I am an Ex-twitterbird

This photo of the cranesbill geranium in my garden has very little to do with my topic – except it may help portray my frosty feelings towards Twitter.

I quit Twitter – just a few days ago. I had several reasons, including the re-instatement of the account of that eedjit south of the border. Had enough of him, don’t need more.

I have enough trouble juggling three email accounts/identities plus associated duties as permanent or occasional “admin” for several other accounts, two facebook pages, and my own webpage/blog.

I joined Twitter at the urging of people who said it would be good for my writing career; and also because I thought I may get police, fire, and other emergency warnings in time to take safety measures.

The latter never happened. My career might have benefitted if I’d used Twitter, but I found it more of a nuisance than a help. It sent me oodles of notices about this or that person who had just posted something allegedly of interest to me, and to whom I felt I should respond.

Later, when I had time.

Later never came.

Then, a bunch of employees at Twitter – real people, not bots – up and quit, and others got fired. At the same time, Sobeys’ info-in-the-sky system got hacked or intruded upon – and no one has explained in a way that I can understand. Coincidence? Probably. But reducing my online footprint seemed like a better idea than expanding it. Twitter was the obvious casualty because 1. I already disliked using it and 2. I get the feeling it is using me.

I may be wrong. But this is a free country and I can quit if I want. So I did. One of my Facebook identities may be next.

Another wintry photo instead of tweeterburble. My psyche is starting to chill out a bit.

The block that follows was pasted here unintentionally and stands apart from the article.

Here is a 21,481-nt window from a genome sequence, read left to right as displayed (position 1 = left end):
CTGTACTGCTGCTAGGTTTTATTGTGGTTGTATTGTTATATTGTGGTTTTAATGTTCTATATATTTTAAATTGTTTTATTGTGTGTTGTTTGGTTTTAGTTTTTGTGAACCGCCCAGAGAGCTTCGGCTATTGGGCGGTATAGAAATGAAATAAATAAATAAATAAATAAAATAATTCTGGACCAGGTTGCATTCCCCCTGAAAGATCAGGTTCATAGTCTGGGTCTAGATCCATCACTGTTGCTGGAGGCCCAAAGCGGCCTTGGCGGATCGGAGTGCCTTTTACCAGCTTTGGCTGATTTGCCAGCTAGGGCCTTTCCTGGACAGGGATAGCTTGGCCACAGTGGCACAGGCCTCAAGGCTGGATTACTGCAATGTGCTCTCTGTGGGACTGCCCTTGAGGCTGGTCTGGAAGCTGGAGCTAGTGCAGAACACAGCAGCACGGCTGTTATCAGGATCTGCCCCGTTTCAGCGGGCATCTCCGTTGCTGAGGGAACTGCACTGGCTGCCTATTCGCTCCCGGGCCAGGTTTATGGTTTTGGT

My calendar is full of events and appointments and I have a lot of work to do, people to see, places to go. Real work, real people and real places – not virtual (a word which, oddly, means true, not hollow digital items).

I wonder how far I can and will go with this cutback?

It’s hard to carry on business these days without any or all of a website, a telephone, and a Facebook presence. So I won’t disappear altogether into ‘netless silence.

What to do with my tweetless time? Write. Play. Converse in person. Or I may just sit back and smell the roses – or the cookies. The edible kind.


  1. I haven’t yet but might. I used to find it great for news awareness, both local and international. Not so much anymore.
    You will have more time for other things, my friend, and that is a good thing. On another note, I miss you and have to visit some day soon.
    Glad to see you promo your website.

  2. Be free! You are free and it’s a wonderful thing to be! You are brilliant, and kind, and wise and someone to look up to. I admire your take on life and skills to preserver through all of it. Let me know how it goes, from a supporter of twitter and it’s resources and freedoms. 🙂

    1. Sarah, I could never quite get the hang of it, and every time was like the first time and I have no time! haha. I admire people who can use it with ease. I don’t miss it at all.

  3. I quit twitter several weeks ago too Monica. Don’t really miss it. It was just something that sucked time away with all the scrolling. But those cookies! Impressive. I haven’t yet been so productive with my regained time.

  4. I think that is how many people including myself feel about twitter. I would rather spend my time with real people and real conversation with people who know me and want to put in the time to develop a deep knowledge of a shared event or book or just opinion. Thanks always enjoy your perspective.

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